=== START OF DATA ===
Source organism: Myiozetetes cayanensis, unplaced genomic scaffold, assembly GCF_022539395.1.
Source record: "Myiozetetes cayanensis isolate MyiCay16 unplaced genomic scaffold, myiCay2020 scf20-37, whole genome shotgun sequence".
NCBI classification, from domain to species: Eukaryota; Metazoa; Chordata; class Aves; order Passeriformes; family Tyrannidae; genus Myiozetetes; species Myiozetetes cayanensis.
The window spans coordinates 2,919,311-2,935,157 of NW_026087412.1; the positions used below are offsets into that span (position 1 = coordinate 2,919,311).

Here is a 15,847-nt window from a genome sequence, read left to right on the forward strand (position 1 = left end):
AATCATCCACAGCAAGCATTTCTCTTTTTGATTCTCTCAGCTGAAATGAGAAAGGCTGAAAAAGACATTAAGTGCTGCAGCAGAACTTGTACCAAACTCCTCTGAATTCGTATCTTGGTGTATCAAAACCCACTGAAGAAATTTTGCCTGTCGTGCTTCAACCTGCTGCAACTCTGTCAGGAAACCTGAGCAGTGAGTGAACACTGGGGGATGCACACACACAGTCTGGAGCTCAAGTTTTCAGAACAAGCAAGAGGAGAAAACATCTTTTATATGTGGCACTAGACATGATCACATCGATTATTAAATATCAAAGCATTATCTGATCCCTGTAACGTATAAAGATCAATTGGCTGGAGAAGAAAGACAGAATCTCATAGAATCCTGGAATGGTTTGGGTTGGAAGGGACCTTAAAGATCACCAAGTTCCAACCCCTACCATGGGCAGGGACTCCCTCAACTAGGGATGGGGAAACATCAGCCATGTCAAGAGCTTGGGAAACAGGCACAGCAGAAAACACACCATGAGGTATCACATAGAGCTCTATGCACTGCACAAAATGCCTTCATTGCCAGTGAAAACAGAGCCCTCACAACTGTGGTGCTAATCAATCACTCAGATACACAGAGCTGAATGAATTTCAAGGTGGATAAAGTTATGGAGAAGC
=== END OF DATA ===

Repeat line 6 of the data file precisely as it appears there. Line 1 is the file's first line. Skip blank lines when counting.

AATCATCCACAGCAAGCATTTCTCTTTTTGATTCTCTCAGCTGAAATGAGAAAGGCTGAAAAAGACATTAAGTGCTGCAGCAGAACTTGTACCAAACTCCTCTGAATTCGTATCTTGGTGTATCAAAACCCACTGAAGAAATTTTGCCTGTCGTGCTTCAACCTGCTGCAACTCTGTCAGGAAACCTGAGCAGTGAGTGAACACTGGGGGATGCACACACACAGTCTGGAGCTCAAGTTTTCAGAACAAGCAAGAGGAGAAAACATCTTTTATATGTGGCACTAGACATGATCACATCGATTATTAAATATCAAAGCATTATCTGATCCCTGTAACGTATAAAGATCAATTGGCTGGAGAAGAAAGACAGAATCTCATAGAATCCTGGAATGGTTTGGGTTGGAAGGGACCTTAAAGATCACCAAGTTCCAACCCCTACCATGGGCAGGGACTCCCTCAACTAGGGATGGGGAAACATCAGCCATGTCAAGAGCTTGGGAAACAGGCACAGCAGAAAACACACCATGAGGTATCACATAGAGCTCTATGCACTGCACAAAATGCCTTCATTGCCAGTGAAAACAGAGCCCTCACAACTGTGGTGCTAATCAATCACTCAGATACACAGAGCTGAATGAATTTCAAGGTGGATAAAGTTATGGAGAAGC